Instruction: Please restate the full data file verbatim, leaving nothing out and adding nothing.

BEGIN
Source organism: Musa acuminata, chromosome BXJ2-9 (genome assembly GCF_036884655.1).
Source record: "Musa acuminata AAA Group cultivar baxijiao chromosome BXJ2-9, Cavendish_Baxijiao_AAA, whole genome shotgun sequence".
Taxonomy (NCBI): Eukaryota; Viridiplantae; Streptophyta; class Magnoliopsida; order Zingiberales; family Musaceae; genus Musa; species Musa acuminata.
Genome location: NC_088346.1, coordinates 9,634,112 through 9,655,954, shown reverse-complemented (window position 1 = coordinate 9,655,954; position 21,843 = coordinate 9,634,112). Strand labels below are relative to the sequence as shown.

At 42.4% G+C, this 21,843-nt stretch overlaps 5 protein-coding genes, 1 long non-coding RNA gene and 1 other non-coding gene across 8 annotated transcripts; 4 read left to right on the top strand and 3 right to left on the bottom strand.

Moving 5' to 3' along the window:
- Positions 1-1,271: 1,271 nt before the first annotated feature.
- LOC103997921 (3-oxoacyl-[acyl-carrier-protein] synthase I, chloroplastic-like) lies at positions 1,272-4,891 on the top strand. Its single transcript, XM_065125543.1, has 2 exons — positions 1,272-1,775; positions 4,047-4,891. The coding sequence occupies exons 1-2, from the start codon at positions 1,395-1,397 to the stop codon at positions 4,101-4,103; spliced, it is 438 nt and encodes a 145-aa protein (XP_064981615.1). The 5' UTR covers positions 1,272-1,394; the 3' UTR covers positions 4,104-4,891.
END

Source organism: Musa acuminata, chromosome BXJ2-9 (genome assembly GCF_036884655.1).
Source record: "Musa acuminata AAA Group cultivar baxijiao chromosome BXJ2-9, Cavendish_Baxijiao_AAA, whole genome shotgun sequence".
Taxonomy (NCBI): Eukaryota; Viridiplantae; Streptophyta; class Magnoliopsida; order Zingiberales; family Musaceae; genus Musa; species Musa acuminata.
Genome location: NC_088346.1, coordinates 9,634,112 through 9,655,954, shown reverse-complemented (window position 1 = coordinate 9,655,954; position 21,843 = coordinate 9,634,112). Strand labels below are relative to the sequence as shown.

At 42.4% G+C, this 21,843-nt stretch overlaps 5 protein-coding genes, 1 long non-coding RNA gene and 1 other non-coding gene across 8 annotated transcripts; 4 read left to right on the top strand and 3 right to left on the bottom strand.

Moving 5' to 3' along the window:
- Positions 1-1,271: 1,271 nt before the first annotated feature.
- LOC103997921 (3-oxoacyl-[acyl-carrier-protein] synthase I, chloroplastic-like) lies at positions 1,272-4,891 on the top strand. Its single transcript, XM_065125543.1, has 2 exons — positions 1,272-1,775; positions 4,047-4,891. The coding sequence occupies exons 1-2, from the start codon at positions 1,395-1,397 to the stop codon at positions 4,101-4,103; spliced, it is 438 nt and encodes a 145-aa protein (XP_064981615.1). The 5' UTR covers positions 1,272-1,394; the 3' UTR covers positions 4,104-4,891.